British Columbia

Richmond struggling to shut down unregulated ride-hailing services

While the province considers permitting companies such as Uber and Lyft to operate here, some ride-hailing services are already operating illegally in the Lower Mainland and municipalities are struggling to stop them.

Fines for illegal ride-hailing services are seen as “cost of doing business,” complains mayor

The Uber app is displayed on an iPhone as taxi drivers wait for passengers at Vancouver International Airport, in Richmond, B.C. Although ride-hailing services are not yet allowed in B.C., at least seven different ones operate in the area. (Darryl Dyck/Canadian Press)

While the province considers permitting companies such as Uber and Lyft in B.C., a number of ride-hailing services are already operating illegally in the Lower Mainland and municipalities are struggling to stop them.

Earlier this week, the B.C. Taxi Association told a committee of MLAs that several of those ride sharing companies are operating in Richmond to the detriment of the taxi-driving business there.

At least seven such unregulated companies currently exist across Metro Vancouver, according the Passenger Transportation Branch.

Malcolm Brodie, mayor of Richmond, said the appearance of illegal ride-hailing services in his city is concerning but difficult to deal with.

"They are very much under the radar," he said. "They are operating in a way that they don't want to be detected and they certainly don't want any enforcement proceedings to go against them."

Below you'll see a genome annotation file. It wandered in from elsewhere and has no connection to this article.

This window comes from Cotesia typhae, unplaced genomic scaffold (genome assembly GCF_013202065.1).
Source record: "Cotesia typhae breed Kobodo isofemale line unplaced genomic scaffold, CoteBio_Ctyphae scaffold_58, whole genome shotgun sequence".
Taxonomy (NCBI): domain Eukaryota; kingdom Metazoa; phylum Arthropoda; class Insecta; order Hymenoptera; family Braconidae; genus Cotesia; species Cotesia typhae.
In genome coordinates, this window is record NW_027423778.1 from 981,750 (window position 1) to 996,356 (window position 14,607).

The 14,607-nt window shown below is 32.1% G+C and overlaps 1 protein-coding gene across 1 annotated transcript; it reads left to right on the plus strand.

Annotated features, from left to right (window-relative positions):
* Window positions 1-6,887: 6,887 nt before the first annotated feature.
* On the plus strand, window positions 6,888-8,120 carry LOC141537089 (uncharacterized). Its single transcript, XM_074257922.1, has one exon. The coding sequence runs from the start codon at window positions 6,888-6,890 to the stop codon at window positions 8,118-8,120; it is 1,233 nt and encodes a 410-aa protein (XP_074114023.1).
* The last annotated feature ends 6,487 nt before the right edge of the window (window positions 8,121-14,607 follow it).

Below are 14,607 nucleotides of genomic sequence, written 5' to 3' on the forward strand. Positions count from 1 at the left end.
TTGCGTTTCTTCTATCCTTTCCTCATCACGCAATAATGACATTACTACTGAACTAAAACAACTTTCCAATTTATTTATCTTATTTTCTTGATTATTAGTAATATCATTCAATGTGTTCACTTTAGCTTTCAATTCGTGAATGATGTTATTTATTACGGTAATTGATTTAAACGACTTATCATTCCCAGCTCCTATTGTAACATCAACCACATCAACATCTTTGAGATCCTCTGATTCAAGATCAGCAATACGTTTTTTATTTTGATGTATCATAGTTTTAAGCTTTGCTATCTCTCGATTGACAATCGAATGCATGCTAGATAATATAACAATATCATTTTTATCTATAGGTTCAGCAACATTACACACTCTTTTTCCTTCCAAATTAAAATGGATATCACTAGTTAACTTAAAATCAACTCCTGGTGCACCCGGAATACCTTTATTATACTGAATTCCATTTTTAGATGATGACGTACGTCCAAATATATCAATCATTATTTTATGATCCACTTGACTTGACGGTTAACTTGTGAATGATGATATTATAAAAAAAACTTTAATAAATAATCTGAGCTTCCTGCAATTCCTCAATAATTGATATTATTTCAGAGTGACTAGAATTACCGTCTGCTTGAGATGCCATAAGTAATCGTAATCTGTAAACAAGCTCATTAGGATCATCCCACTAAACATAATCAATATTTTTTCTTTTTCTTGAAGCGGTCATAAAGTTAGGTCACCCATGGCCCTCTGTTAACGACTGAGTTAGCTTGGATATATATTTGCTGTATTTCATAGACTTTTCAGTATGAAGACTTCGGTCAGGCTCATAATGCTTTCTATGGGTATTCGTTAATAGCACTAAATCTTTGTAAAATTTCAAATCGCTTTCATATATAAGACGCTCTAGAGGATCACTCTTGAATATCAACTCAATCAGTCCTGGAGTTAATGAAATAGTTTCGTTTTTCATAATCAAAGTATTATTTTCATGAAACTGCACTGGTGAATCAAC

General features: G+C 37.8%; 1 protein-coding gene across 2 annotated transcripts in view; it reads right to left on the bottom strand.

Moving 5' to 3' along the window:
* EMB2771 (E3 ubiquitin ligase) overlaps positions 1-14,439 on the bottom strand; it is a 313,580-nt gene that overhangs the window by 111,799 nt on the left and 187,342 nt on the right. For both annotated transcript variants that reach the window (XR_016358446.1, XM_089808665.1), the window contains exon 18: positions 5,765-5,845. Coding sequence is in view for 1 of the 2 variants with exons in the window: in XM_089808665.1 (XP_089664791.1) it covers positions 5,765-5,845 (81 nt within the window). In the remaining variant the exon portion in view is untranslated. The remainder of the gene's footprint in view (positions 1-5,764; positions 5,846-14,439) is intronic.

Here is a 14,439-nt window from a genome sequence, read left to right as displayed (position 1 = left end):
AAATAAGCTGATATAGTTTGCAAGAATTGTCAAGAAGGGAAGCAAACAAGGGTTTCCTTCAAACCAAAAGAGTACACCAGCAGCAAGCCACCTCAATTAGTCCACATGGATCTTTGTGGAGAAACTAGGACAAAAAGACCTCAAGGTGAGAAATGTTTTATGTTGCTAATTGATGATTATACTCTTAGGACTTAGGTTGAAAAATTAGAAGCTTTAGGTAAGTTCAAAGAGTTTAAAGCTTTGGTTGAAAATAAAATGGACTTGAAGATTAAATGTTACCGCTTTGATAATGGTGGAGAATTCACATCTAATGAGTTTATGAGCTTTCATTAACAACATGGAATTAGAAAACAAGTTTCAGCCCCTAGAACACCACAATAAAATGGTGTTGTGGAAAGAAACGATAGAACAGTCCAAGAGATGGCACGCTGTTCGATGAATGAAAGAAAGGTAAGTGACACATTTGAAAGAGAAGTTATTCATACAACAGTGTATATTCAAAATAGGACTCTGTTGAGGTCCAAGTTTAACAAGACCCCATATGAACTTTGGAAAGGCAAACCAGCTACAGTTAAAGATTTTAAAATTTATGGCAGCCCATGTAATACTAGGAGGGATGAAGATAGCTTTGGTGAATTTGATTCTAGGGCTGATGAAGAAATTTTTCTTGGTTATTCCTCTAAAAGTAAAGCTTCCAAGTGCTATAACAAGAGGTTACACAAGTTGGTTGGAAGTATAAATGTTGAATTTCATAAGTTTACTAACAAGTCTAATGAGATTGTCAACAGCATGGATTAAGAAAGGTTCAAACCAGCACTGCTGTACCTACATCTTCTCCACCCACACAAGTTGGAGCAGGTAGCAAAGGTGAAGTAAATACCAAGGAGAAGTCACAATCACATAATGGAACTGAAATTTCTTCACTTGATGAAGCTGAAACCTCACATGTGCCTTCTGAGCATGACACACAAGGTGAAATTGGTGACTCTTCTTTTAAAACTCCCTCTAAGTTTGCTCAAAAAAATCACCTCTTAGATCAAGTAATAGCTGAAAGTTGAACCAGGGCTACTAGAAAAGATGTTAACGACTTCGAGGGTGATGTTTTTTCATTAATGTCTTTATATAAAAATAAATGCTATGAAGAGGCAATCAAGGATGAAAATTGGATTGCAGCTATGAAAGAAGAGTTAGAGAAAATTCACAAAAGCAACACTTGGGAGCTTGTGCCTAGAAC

It's up to the provincial government to set guidelines and regulations, he told CBC's host of The Early Edition Stephen Quinn.

"For the city, the only way we can regulate the situation at all is to insist that they have a business licence," he said. "You can fine the drivers to the extent that you can get to them — but it's a cost of doing business, they just carry right on."

Drivers operating unlicensed commercial transit can face fines of $1,150 per day. 

'No storefront'

A big part of the problem is uncovering the operations, Brodie said.

"They don't particularly advertise their services," he said. "It's all word of mouth and I am told that many of them will only respond to people who speak Chinese or another language. So it makes it difficult in terms of trying to address the situation."

Richmond faced a somewhat similar situation last year shutting down an unregulated marijuana dispensary, Brodie said. 

The difference this time is that there's no physical address for the operations, which makes finding and stopping the companies more difficult, he said. 

"It took quite a long time for us to shut [the dispensary] down," he said. "We want to do the same thing with these illegal operations but there is no storefront."

With files from The Early Edition.